Interstitial cystitis, or IC for short, is a chronic bladder condition that causes the bladder to swell and become painful. The symptoms of interstitial cystitis can be very painful and distressing. They include:
The five stages of interstitial cystitis
The five stages of interstitial cystitis are as follows:
- Stage 1: Unsuspected bladder pain. The first stage is characterized by mild to moderate symptoms, which may be dismissed or ignored. Individuals may experience painful episodes in the absence of any other symptoms or known cause for their discomfort.
- Stage 2: Painful episodes. In this second stage, you’re likely to notice that your bladder pain gets worse over time and begins occurring more frequently–or even constantly–as well as interfering with your daily life and activities (such as work).
- Stage 3: Frequent episodes, or constant pain. At this point in the progression of IC, you’ll probably be experiencing many painful episodes each week (or day), making it difficult to maintain a normal lifestyle due to the frequency with which they occur; however, there will still be some periods during which no symptoms are present at all
Stage 1: Unsuspected bladder pain.
Stage 1: Unsuspected bladder pain.
The first stage of interstitial cystitis (IC) is often an unnoticeable one. Many people don’t realize they have IC until they start experiencing symptoms later on in the disease process. In this early stage, you may experience painful urination, pelvic pain and discomfort, pain during sexual intercourse and other activities that put pressure on your bladder such as coughing or sneezing.
Stage 2: Painful episodes.
In stage 2, you may experience painful episodes. These can last from a few hours to several days and can vary in intensity from mild to severe. Many people also experience pain during sexual activity and exercise, or when their bladder fills up (for example, after drinking water).
Some people with IC might have no symptoms at all until they go through stage 1 or 2 of the condition’s cycle–and then suddenly find themselves in excruciating pain for no apparent reason.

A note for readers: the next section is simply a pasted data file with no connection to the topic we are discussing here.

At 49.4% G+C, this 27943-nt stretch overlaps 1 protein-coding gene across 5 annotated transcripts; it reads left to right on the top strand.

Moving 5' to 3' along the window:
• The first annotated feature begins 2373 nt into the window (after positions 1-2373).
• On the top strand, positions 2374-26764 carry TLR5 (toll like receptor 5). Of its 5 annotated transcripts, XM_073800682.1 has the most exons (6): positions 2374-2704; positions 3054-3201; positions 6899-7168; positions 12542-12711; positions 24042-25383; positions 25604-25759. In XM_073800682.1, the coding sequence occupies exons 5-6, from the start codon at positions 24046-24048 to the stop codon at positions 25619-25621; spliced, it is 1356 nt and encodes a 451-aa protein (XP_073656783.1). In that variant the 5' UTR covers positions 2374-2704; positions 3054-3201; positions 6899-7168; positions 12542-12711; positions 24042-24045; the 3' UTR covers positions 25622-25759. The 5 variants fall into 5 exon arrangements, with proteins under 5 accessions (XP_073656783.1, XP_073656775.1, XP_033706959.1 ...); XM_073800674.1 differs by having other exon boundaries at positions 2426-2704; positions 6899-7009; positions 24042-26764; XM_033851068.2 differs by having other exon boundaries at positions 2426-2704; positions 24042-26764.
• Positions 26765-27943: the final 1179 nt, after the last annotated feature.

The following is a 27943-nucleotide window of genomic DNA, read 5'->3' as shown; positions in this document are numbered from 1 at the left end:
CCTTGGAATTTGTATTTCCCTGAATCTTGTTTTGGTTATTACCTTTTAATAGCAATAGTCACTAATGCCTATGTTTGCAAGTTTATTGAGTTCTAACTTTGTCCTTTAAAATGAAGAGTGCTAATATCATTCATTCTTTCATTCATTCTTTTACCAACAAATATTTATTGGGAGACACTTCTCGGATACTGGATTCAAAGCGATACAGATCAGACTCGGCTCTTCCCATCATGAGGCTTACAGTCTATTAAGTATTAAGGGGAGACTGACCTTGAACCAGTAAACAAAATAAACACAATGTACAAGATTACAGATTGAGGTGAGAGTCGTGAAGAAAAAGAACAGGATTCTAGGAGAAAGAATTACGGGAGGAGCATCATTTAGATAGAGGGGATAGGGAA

In addition to urinary tract infections (UTIs), which are common in IC patients because bacteria can easily travel back up through the urethra and into the bladder wall, other conditions associated with this stage include:
Stage 3: Frequent episodes, or constant pain.
If you have stage 3 IC, the pain may be constant and not relieved by urinating or taking pain relievers. You may also experience pain when you are not urinating.
In this stage of IC, some people find that hot baths or showers relieve their symptoms while others do not.
Stage 4: Bladder dysfunction.
The final stage of IC is bladder dysfunction. This can include painful urination, urgency and frequency, nocturia (the need to get up at night), incontinence (leaking), nocturnal enuresis (bedwetting), dysuria (painful urination).
Stage 5: Severe bladder dysfunction that results in loss of work and a serious decline in quality of life.
If you experience any of the symptoms listed above, it is important to see a doctor. Do not self-diagnose or try over the counter medications on your own. If you have been diagnosed with IC/BPS and are taking prescription medications, do not stop taking them without consulting your physician first.
If you are experiencing any of these symptoms, it’s important to see a doctor.
If you are experiencing any of these symptoms, it’s important to see a doctor. If you have already been diagnosed with IC and are looking for a specialist who can help manage your condition, it may be helpful to know that there are several different types of healthcare professionals who specialize in treating IC. A urologist will focus on problems related to the urinary system including bladder function and kidney stones. Gynecologists specialize in diseases affecting women’s reproductive organs like ovaries, uterus and cervixes/vagina (the canal between the opening of your birth canal). Gastroenterologists focus on diseases affecting your digestive tract from mouth to anus (anus). Pain management specialists treat chronic pain conditions such as headaches or muscle aches without prescribing narcotics (pain killing drugs).
If you’re experiencing any of these symptoms, it’s important to see a doctor. You can also try some home remedies that may help relieve your pain or discomfort.